Down into Glen Moriston and into the next big forestry, our vetter advised us to take an alternative route which turned out to be a bit out of date. We were supposed to pick up the powerlines again and follow them straight up the hill, we found them but there was no path, we checked the GPS and we were right where we should be. The obvious track to our right was fenced off, padlocked and out of bounds, that meant we had to work our way round and bog jump and scramble up a good 90 metres of ascent. The rain was really hammering down by now, the wind was howling through the tree tops too, but we knew once we’d reached the top and found a track we’d be into Fort Augustus in no time. We did find a track eventually and it was going our way, we stopped under the cover of some big pines and smoked a soggy rolly. The forestry paths were easy to follow most of the time, a couple of new routes would throw us off sometimes, especially at crossroads which weren’t on our maps.
We missed a crappy little left hand fork when we’d done all the hard work for the day, it was barely noticeable at the time but it would have saved us a good hour and a half of zig zagging along tracks. By the time we reached Fort Augustus it was midday, we found the campsite and a bunch of other Challengers already there in the lodge building. We managed to grab one of the twin rooms in the lodge and we were even happier to collect the food parcels we’d posted up. All the soggy gear was washed and hung up in the drying room, and we spent the afternoon eating, showering and chatting with folk about routes, alternative routes and mostly about the weather. The little portable telly in the lodge had the footy on so we managed to see City beat Utd to the title which cheered us up a bit, back into the soggy gear and out to the pub. It was still torrential outside, folk were talking about 100mph winds and a months worth of rain that day, I was dead chuffed that Mick talked me into going halves on a room instead of camping.
No pictures of day 3, it was just so wet I had to keep the camera tucked away in a dry bag. It was wet, grey and windy.
Day four was going to be high so we were a bit concerned about the recent weather, neither of us were kitted out for winter walking but the only alternative was a forty odd mile detour on tarmac. We woke to a cracking day though, everyone at breakfast was raring to go again, we recovered our dry toasty gear from the drying rooms and packed up and left.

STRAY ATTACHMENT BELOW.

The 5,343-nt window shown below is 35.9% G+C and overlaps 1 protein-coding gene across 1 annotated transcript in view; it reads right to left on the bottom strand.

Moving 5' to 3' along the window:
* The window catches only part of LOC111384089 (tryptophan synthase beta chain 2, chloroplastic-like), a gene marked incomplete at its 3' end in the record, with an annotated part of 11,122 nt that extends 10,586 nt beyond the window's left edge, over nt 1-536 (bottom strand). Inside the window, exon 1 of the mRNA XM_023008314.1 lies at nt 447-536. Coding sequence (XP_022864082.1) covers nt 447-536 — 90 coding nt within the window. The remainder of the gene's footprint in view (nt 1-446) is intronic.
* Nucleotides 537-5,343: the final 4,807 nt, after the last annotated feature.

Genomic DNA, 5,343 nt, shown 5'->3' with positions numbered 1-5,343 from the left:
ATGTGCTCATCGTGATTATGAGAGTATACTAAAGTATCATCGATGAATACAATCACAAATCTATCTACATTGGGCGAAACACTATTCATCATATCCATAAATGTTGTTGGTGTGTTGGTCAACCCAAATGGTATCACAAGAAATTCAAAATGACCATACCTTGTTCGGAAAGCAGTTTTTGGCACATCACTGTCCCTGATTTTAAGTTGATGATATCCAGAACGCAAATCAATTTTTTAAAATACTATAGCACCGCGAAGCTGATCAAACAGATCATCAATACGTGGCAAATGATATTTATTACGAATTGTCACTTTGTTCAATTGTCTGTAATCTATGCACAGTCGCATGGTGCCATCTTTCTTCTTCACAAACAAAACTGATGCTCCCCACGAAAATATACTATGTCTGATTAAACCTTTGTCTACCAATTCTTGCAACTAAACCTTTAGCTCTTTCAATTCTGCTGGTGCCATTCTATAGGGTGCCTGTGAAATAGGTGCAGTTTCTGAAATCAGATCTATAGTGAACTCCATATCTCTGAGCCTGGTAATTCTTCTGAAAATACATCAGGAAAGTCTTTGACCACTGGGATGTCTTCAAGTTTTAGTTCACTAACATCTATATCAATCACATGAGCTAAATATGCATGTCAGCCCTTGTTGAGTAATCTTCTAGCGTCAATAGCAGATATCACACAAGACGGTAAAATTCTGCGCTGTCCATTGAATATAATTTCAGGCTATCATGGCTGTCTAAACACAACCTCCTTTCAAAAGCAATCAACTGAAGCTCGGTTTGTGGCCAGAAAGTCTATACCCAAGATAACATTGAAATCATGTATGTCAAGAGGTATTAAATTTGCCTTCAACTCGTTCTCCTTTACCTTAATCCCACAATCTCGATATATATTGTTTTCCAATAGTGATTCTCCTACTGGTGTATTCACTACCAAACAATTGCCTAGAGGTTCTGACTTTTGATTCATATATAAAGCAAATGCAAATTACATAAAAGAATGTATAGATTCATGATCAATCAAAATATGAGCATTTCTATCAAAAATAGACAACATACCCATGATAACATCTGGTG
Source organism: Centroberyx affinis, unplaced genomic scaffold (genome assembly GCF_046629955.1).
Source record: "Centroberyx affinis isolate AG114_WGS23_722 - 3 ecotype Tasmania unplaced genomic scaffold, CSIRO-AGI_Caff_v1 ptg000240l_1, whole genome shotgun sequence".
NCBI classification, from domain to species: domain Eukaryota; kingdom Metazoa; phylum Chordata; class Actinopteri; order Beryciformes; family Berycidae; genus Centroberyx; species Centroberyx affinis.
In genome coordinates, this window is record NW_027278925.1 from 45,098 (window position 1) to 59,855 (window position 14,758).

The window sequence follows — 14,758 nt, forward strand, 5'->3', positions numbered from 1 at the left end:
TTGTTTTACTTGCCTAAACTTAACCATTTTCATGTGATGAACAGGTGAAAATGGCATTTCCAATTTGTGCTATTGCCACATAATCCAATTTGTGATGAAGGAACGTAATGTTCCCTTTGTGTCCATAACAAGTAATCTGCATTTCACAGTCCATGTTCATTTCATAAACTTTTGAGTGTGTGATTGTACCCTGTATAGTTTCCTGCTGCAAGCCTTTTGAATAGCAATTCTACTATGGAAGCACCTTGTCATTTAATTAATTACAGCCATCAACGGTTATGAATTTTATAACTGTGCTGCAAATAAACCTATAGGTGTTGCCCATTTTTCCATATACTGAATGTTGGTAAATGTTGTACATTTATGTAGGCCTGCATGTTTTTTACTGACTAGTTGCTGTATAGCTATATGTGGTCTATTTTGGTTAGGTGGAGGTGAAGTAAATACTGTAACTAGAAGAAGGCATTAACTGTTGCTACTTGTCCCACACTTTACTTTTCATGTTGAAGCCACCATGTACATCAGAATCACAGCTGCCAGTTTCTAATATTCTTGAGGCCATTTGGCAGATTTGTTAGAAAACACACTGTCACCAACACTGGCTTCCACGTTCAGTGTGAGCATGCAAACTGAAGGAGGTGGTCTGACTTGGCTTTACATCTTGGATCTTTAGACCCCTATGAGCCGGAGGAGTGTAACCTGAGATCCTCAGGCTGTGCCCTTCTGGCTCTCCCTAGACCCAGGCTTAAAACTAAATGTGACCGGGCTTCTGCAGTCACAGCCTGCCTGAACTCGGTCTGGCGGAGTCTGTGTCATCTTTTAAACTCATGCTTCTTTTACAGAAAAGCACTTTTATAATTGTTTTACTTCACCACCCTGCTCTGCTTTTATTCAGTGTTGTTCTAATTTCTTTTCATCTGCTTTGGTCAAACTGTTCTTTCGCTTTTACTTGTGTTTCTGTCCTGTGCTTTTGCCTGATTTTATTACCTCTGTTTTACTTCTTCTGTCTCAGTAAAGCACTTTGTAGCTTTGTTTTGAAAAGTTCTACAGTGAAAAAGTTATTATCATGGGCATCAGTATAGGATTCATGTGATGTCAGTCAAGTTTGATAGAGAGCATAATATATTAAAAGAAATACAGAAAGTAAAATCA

Heading for Glen Tarff, the rivers are looking a bit high today
Sunshine and blue skies
General Wades Military Road, a nice varied route as it turned out
One for Mick’s kids, apparently it looks like Balamory?
Looking east over Loch Ness and Fort Augustus
The start of our climb up the Corrieyairack
The Corrieyairack Pass was a pleasant surprise, having watched some vids and read about it during our planning, the surface had been sorted out recently and the going was good. We stopped off at Blackburn bothy on our way up the pass, it was a really nice place but a couple of folk had been stranded here the night before and had to turn back. We met second time Challengers David & Sue, had a quick brew and some scoff and we were on our way again, a fast flowing river crossing in the first few minutes got the legs going. Up and up we went, switchback after switchback, eventually we reached the level of the clouds and into the snow showers. The cloud got thicker and thicker as we went up, snow was starting to appear on the ground and I was wishing I was wearing boots rather than light trainers.
Corrieyairack Pass, nearing the summit (still following powerlines)
Descending from the other side
Following the military track down the glen
A welcome sight, Melgarve bothy
We followed David and Sue all the way to the bothy, they stopped for a brew but then pushed on to Garva Bridge I think. As the afternoon went on folk would come and go, by the time Mick and I called it a night there were four Challengers upstairs, two in the office room, two more outside in a tent, plus the other guy who’d turned up on his bike expecting it to be empty on a Monday night.
Just read it all in one go, including the planning and kit part which I read before when you posted it. Well done. It will live in your memory for ever I should think. I've never done this route, but you got me happily thinking about some of my own past adventures.
Thank you very much for taking the time and trouble to write it all up for us to share the vicarious pleasure.